Forced Vital Capacity (FVC), Forced Expiratory Volume in 1 s (FEV1) and Carbon Monoxide Diffusing Capacity (DLCO) acquired with the single breath technique have been measured with a Quark PFT Cosmed spirometer. Measurements are expressed as absolute and relative values (normalised for weight, height, sex and age of patients in agreement with ERS 93 parameters) [19].

Hemogas analysis was performed with blood sampling from the radial arteria or omeral arteria and analysed with the ABL 520 blood gas analyzer system.

The PaO2,ST (i.e. standard) was standardized to a PaCO2 of 40 mmHg from the PaO2 and PaCO2 values and corrected for the effect of hyperventilation [20].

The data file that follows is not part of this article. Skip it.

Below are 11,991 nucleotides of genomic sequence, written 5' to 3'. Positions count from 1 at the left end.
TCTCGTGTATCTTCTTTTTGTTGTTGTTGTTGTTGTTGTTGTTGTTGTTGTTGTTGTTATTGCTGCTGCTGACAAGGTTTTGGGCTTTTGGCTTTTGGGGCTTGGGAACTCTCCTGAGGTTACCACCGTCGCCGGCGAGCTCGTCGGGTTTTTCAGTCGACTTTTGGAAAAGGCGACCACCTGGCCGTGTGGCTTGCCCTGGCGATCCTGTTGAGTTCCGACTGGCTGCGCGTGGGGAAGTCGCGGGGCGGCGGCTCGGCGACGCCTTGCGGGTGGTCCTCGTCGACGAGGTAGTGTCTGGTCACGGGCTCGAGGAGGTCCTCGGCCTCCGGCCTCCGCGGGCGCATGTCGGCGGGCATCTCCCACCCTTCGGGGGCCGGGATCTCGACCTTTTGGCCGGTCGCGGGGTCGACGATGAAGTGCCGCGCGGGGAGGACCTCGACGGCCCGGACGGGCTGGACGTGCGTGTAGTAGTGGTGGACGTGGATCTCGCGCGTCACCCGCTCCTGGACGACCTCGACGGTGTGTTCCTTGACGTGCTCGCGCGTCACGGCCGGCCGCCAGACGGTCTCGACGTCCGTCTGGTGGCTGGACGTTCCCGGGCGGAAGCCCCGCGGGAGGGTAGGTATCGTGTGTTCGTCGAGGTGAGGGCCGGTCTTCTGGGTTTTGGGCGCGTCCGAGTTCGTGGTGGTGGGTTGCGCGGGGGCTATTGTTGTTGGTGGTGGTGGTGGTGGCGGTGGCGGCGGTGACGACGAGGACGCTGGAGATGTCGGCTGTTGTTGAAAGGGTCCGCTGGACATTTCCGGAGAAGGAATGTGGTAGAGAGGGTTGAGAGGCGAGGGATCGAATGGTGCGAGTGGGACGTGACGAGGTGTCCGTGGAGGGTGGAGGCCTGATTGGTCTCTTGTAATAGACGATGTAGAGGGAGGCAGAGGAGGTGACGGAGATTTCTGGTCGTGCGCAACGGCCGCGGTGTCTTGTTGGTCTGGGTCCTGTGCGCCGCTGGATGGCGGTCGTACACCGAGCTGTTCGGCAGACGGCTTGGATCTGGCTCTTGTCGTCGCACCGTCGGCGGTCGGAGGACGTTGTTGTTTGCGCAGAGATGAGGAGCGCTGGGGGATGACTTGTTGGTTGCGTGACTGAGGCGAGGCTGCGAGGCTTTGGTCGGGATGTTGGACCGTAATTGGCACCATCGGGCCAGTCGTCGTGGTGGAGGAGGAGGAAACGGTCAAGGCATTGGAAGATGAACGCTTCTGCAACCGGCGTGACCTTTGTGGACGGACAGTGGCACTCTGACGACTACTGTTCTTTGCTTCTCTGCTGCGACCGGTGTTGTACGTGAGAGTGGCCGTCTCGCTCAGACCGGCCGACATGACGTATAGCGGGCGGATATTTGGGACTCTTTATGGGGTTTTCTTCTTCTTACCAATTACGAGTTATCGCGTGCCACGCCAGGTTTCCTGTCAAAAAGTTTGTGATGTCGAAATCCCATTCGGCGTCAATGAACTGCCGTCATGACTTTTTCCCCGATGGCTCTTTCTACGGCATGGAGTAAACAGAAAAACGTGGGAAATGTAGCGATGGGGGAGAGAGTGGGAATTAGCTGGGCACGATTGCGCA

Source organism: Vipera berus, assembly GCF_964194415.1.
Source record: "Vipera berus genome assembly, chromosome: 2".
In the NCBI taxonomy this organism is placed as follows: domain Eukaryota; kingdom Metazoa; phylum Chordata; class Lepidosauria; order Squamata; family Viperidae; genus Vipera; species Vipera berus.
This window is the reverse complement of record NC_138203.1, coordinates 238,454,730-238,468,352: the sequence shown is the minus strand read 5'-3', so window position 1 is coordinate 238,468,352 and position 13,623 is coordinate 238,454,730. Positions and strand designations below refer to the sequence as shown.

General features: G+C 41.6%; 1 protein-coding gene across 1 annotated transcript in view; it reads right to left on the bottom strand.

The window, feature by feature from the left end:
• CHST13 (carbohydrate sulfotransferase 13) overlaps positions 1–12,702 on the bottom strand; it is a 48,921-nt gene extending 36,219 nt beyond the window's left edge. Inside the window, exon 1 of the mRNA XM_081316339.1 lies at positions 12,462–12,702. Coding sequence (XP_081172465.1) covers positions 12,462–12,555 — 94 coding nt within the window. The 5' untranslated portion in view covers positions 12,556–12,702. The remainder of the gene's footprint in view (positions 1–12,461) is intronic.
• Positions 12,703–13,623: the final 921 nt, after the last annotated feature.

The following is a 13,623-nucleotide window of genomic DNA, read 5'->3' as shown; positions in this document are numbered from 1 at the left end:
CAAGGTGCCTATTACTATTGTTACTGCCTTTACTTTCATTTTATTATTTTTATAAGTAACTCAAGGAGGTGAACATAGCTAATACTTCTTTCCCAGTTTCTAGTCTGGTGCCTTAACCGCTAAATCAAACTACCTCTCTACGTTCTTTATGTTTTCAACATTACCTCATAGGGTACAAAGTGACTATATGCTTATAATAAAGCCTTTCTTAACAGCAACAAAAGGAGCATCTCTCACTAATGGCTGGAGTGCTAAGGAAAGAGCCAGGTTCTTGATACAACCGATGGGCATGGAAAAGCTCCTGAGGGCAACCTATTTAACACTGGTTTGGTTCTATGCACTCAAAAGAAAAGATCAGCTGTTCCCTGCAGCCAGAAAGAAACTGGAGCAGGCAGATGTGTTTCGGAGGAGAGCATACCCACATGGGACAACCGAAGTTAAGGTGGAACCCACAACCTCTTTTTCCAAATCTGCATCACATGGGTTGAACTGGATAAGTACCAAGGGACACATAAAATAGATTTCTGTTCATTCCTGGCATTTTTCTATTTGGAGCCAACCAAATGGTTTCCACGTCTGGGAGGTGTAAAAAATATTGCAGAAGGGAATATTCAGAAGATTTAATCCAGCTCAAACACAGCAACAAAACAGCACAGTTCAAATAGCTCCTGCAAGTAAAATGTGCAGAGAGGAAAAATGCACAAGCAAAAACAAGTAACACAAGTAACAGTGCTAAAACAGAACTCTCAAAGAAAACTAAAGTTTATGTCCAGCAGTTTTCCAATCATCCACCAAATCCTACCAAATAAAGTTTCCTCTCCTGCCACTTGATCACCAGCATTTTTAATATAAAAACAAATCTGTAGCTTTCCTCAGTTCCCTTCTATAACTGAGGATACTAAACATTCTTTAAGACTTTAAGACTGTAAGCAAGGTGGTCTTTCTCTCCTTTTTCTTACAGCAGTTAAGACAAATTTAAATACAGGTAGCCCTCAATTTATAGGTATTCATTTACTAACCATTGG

The evaluation of pulmonary functionary was performed on 38 patients (one patient refused post-radiotherapy PFTs and one-year post-radiotherapy CT). Nine patients were, or had been in the past, smokers.

Toxicity

Radiation toxicity was evaluated daily during therapy, once a week for one month after radiotherapy completion, every 3 months for the first year and from then on every six months.

The National Cancer Institute Common Toxicity Criteria, version 2, was used to assess the acute toxicity [21].

The SOMA/LENT scoring system was used for the assessment of late sequelae [22].

The National Cancer Institute Common Toxicity Criteria, version 4, was used to assess the lung toxicity based on pulmonary function tests [23].

CT scan evaluation